CHENNAI: In a recent annual cultural fest conducted by Vel Tech University, there was talent and creativity in every nook and corner. While some showcased it by dancing, singing and performing other visual arts, a four-member team was busy on stage near the university’s Vel Murugan auditorium. A peek into what they had on display showcased one of the most famous temple sites in Sotuh India — Brihadeeswara Temple (Periya Kovil), Thanjavur — in clay.
The clayey temple and its deities were moulded and modelled within six days by Jeshwanth, Yashwanth and Hitesh Kumar Rana, first year mechanical engineering students, and Saravana Kumar, faculty, civil engineering department. “We made this unique attempt to pay tribute to those architects who are lost in history,” says Saravana.
“I hail from Thanjavur and the temple has always inspired me with its architecture. For our fest, I wanted to do something with this idea. I have also done small idols before, but this is the first time I worked on something this big,” says Saravana, who also is a coordinator for the university’s fine arts club.
Sharing his idea with the three students, he says they were thrilled by the idea of creating a replica of the world-renowned temple. “Hitesh has always been interested in arts and crafts and he roped in his friends. We used to work after college hours till late night,” adds Saravana.
What’s most unique about the concept is the revival of Kundavai Nachiyar and Raja Raja Chola I through their idols. “We wanted to show who created this magnificent temple. Kundavai Nachayir is often ignored and forgotten and this was like homage to her,” he shares. Also, the team worked without having any photograph or digital reference of the structure. “We had a rough reference. Since Saravana sir is from Thanjavur, he knew every details of the temple and we just worked on his instructions,” says Hitesh.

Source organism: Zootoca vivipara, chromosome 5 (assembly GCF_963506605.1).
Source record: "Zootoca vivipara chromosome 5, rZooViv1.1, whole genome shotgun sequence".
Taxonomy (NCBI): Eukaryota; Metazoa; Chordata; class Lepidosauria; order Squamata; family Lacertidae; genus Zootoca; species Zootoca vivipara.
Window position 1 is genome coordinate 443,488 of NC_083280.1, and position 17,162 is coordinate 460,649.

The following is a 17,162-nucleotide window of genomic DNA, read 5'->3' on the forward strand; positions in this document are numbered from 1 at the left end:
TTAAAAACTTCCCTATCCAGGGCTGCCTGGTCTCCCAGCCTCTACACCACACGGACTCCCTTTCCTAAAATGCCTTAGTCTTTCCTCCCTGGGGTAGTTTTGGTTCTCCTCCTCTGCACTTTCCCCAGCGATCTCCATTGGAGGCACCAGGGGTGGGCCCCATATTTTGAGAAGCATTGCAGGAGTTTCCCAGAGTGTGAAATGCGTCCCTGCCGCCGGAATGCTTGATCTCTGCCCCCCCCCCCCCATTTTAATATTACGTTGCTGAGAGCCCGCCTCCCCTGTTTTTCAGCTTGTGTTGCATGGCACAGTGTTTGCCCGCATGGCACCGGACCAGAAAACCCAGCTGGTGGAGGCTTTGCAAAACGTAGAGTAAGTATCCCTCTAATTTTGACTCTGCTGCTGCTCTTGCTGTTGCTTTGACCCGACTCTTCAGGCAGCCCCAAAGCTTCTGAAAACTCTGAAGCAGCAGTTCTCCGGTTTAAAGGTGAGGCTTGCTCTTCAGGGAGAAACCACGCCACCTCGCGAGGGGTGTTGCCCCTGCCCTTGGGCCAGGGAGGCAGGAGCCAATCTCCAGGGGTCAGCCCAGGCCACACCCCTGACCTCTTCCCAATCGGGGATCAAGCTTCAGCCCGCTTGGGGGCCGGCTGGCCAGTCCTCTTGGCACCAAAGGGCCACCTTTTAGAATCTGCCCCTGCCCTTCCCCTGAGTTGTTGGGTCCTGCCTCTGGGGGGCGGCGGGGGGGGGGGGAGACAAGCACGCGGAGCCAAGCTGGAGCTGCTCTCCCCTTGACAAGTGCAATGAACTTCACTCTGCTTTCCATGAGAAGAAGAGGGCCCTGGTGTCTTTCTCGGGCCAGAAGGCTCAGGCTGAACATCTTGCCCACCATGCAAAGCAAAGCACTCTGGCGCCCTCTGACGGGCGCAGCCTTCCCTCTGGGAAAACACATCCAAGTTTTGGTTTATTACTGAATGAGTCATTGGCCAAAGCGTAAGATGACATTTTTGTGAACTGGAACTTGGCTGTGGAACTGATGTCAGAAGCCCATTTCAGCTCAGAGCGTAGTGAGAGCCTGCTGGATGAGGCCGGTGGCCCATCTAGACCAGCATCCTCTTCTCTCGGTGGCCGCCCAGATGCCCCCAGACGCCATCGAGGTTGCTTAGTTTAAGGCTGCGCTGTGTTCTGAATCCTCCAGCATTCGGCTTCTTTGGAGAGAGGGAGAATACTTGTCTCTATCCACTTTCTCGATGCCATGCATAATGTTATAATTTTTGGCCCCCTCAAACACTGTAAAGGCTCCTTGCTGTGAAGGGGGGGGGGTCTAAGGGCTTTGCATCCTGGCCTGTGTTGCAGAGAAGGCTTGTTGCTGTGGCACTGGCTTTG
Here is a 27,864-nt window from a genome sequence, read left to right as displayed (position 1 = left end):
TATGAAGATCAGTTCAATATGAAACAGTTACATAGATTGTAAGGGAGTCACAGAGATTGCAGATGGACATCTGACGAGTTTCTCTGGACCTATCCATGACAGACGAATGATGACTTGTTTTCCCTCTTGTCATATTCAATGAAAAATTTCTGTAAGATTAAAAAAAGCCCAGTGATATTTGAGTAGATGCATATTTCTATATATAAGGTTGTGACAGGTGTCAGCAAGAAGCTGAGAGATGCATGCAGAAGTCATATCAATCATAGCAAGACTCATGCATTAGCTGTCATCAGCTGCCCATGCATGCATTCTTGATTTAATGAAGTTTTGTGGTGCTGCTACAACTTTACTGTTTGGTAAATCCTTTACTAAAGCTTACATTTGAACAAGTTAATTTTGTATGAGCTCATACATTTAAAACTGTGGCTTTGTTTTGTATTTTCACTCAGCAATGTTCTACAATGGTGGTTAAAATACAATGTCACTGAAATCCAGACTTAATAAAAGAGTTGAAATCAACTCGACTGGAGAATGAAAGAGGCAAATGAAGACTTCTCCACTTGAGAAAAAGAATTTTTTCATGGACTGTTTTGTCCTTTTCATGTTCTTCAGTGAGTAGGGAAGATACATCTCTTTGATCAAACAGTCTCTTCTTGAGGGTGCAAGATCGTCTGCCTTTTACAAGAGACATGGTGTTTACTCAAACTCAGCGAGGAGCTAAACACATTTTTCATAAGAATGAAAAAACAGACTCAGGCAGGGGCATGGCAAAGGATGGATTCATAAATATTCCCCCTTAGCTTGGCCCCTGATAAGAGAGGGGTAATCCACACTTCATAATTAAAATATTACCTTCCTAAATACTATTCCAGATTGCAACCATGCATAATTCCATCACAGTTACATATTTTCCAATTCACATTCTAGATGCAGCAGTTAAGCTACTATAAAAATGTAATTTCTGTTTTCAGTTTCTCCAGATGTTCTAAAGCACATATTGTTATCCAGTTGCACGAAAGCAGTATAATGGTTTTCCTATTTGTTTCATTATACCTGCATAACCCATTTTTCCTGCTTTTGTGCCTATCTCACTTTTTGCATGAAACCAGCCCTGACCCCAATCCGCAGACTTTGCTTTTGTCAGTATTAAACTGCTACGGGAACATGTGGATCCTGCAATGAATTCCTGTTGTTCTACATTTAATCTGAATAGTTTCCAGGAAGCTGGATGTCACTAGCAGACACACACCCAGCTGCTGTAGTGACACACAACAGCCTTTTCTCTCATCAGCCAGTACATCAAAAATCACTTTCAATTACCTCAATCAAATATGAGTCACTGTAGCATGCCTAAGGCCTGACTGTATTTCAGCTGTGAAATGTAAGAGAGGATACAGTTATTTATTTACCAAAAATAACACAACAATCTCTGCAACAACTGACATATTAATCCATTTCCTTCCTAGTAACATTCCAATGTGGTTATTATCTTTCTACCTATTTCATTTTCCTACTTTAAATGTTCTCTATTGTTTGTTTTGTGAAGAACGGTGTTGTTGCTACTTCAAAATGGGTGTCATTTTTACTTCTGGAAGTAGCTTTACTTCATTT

Idols of gods and goddesses including Ganesha, Lakshmi, Kaali and Shiva were among the display. “Can you imagine they built such magnificent structures when there was neither technology nor other facilities? I have the temple etched in my heart and may be that’s why we didn’t need a reference,” explains Saravana.
So, were they inclined towards history and architecture? “Not at all!” laugh the students. “We are mechanical engineers and used to design automobiles and what not. This was our first feat with clay, history and architecture, thanks to our mentor. We didn’t expect such a response though. It is gratifying after working hard all night,” shares Yashwanth.
“They gave me their full support. But the only challenge we faced was the clay cracking due to heat,” says Saravana, “We used clay mixed with varnish to conceal the crack in the end.”
With spectators and other students showing interest in what they had achieved, the team plans to create other structures in a large scale. “It was fun playing with clay, but we want to do more. Being in the first year, this was a great learning opportunity and we want to explore more,” shares Jeshwanth.
With their first step in clay modelling a huge success, the group plans to explore interesting ideas. “Now that we know what we can do, we are not going to stop. We are researching new concepts and will showcase something much bigger next time,” adds Saravana.